Sentinel Returns Soundtrack, John Carpenter, 1998
Sentinel Returns was the entirely unexpected sequel to 1980s computer cult puzzle game The Sentinel. That 1986 title was one of the first games to feature solid-filled 3D graphics. Its successor wasn’t as technologically revolutionary, but it still had a striking visual appeal all of its own. The world of Sentinel Returns was an entirely surreal one, unsettling and gloomy. It was full of bizarre flesh-meets-metal inhabitants that only had a vague resemblance to real life objects.
The Sentinel Returns might have been a puzzle game, but its world was that of a nightmarish horror title. It’s no surprise then that horror maestro John Carpenter’s Sentinel Returns soundtrack is a perfect fit for the game. However, Carpenter’s involvement in Sentinel Returns is still a bit of surprise. Remember, Western movie composers crossing over into video games was still an absolute rarity in 1998.
Then again, Carpenter has repeatedly mentioned in interviews his fondness for video games. Exactly how he got involved with Sentinel Returns isn’t quite clear. According to one interview, Carpenter wrote the Sentinel Returns soundtrack while shooting Vampires in New Mexico. More remarkably, he created the entire score within a single day (“Sunday, my day off”). And apparently, that was the end of the story: “They [the developers] seemed happy, so, fine. I never saw the game.” It’s hard to say then how much credit must go to Gary McKill, listed as the soundtrack’s arranger – it’ll probably remain a mystery how fully-formed Carpenter’s contributions were and how much work McKill did on the music.
However its creation occurred though, the Sentinel Returns soundtrack is doubtlessly one of Western game music’s most effective horror scores. It is a direct continuation of Carpenter’s movie scores, down to the synthesised one-note bass pulse that is Carpenter’s go-to gesture and opens “Track 1” (no track names on this promotional bonus release). Its merciless pounding gives the music a feeling of single-minded purpose, perfectly underscoring the game’s relentless antagonist.
The tension rises as Carpenter layers more and more rhythms on wood blocks, piano and timpani, backing foreboding synth layers. It all patiently builds towards the track’s big moment – the appearance of an imposing eight-note synth motif that is domineering, even darkly majestic in a twisted way. In its unashamed bombast and simplicity, it’s also a fair bit cheesy. But then again, that’s in keeping with Carpenter’s tendency to go full camp, as long as his ideas achieve their full impact – and that’s definitely the case here.
Carpenter’s decades of experience crafting minimalist, but effective horror underscoring are obvious throughout the album. His music might be near-ambient at times, but never fails to ooze with quiet, inescapable dread. There is a fair amount of repetition, but the compositions’ atmospheric potency makes the score hypnotic rather than tiresome. The result is an oppressive, sombre soundtrack that strikes just the right chord of disquieting otherworldliness to aptly underscore the game’s abstract scenario and daunting antagonist. Carpenter leaves his music sparse and abstract enough to not fill in too many of the fascinating gaps opened by the game’s perplexing visuals.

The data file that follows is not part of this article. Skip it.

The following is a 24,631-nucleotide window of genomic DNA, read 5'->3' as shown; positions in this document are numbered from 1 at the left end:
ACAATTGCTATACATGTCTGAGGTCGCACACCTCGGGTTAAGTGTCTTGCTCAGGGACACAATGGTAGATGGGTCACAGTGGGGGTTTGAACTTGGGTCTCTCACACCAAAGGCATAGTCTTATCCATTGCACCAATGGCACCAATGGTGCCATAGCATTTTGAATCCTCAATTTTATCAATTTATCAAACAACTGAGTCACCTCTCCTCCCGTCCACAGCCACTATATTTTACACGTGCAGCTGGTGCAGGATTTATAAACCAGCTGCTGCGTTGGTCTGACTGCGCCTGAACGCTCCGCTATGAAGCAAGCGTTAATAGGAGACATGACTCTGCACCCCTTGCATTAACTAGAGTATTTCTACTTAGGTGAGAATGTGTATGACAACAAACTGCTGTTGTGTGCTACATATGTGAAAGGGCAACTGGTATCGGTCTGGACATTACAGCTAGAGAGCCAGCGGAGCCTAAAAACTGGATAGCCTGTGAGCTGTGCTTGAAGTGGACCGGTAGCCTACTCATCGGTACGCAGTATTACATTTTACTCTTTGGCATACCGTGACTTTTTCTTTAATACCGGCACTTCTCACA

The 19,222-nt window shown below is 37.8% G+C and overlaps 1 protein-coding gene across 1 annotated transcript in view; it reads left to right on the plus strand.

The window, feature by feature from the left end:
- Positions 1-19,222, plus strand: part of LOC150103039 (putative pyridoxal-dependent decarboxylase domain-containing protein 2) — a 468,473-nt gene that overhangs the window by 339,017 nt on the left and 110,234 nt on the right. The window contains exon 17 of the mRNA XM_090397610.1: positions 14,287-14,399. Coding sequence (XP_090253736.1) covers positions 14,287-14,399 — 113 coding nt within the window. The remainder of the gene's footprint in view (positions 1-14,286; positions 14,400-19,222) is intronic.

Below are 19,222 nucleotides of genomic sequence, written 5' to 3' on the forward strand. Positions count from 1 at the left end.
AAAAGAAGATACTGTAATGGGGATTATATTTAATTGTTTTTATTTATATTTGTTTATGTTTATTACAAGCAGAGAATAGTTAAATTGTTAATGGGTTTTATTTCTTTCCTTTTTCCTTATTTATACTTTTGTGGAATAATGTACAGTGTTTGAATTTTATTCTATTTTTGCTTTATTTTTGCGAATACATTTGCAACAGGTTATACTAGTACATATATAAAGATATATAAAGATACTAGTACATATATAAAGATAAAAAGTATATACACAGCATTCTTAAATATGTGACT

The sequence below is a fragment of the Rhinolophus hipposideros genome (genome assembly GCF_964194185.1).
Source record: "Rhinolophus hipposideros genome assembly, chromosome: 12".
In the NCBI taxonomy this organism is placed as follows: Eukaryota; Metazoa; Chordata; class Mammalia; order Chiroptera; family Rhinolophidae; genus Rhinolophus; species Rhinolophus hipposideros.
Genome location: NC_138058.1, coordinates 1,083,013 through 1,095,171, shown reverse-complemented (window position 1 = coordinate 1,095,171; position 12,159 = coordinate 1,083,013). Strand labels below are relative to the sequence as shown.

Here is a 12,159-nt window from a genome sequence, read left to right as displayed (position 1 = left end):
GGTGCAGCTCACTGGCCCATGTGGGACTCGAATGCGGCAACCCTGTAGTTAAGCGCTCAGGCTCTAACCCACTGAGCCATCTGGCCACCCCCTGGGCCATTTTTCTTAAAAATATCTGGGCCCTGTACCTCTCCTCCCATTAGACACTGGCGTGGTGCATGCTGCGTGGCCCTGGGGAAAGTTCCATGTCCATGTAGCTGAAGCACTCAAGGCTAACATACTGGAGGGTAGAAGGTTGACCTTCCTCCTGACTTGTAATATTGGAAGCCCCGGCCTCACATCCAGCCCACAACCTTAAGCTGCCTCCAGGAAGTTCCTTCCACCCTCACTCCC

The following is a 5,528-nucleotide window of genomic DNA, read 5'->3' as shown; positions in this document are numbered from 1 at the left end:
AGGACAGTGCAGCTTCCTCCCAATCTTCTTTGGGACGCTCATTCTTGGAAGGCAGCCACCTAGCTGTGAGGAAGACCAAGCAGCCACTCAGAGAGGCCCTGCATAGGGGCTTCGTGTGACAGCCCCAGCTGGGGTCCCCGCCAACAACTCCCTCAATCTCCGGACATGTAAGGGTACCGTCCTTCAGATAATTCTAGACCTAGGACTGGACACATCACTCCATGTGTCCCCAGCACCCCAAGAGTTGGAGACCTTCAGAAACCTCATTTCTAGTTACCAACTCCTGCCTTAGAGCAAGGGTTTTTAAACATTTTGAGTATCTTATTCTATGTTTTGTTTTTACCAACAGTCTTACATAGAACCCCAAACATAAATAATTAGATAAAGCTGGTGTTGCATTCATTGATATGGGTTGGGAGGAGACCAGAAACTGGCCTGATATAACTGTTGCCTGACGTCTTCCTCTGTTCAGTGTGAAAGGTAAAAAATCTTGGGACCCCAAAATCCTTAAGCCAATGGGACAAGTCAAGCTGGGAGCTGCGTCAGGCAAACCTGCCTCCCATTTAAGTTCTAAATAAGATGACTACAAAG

Indeed, keeping the music at a remove is one of the reasons why the Sentinel Returns soundtrack is satisfyingly creepy. On “Track 2”, samples of ghostly, disembodied voices give the music a human element, but only in disconcertingly distorted fashion. That sensation combines with a circular, ritualistic drum pattern, strongly similar to Matt Uelmen’s signature rhythms on Diablo. Spooky vocals and tribal drums are two sides of the same coin of twisted spirituality that runs through “Track 2”. A nervous, zither-like instrument playing in counter rhythm to the stoic pulsing underneath does little to alleviate the paranoia-filled atmosphere.
Intangibility also sums up “Track 3”’s otherworldly appeal, if in a different way. This time, the rhythmic backdrop consists of a fuzzy sine wave bass, brushed hi-hats and moody bell strikes. A racing piano line backed by anthemic rock drums is the Sentinel Returns soundtrack’s most obvious 80s throwback moment. But as the music feels like it’s becoming more melodic and consonant, it’s kept askew by spectral synth washes that flood over the rest of the track with no regard for its rhythms and melodies, as if emanating from a different realm.
On “Track 5”, the haunting synths of “Track 3” return, now dominating the composition. Underneath the parade of uncanny shadows, a persistent electronic pulse ticks away like a countdown to disaster. This time, the musical conflict that electrifies the track is between the synth backing and a forlorn, two-note piano figure. It provides the barest signs of warmth and humanity in an otherwise alien world, hoping to survive the constant attack of the gnawing, amorphous synths, often coming dangerously close to falling into dissonance itself. It’s another master class in how the Sentinel Returns gets the most out of its judicious balancing act between scant, yet surprisingly emotive melodies and expertly crafted horror synth underscore.
Not commercially available anymore – try music streaming services or second hand stores.
This playlist is a curated selection of music from the soundtrack album.
- 01 - Track 1 John Carpenter 5:10
- 02 - Track 2 John Carpenter 4:49
- 03 - Track 3 John Carpenter 3:31
- 04 - Track 4 John Carpenter 4:51
- 05 - Track 5 John Carpenter 4:56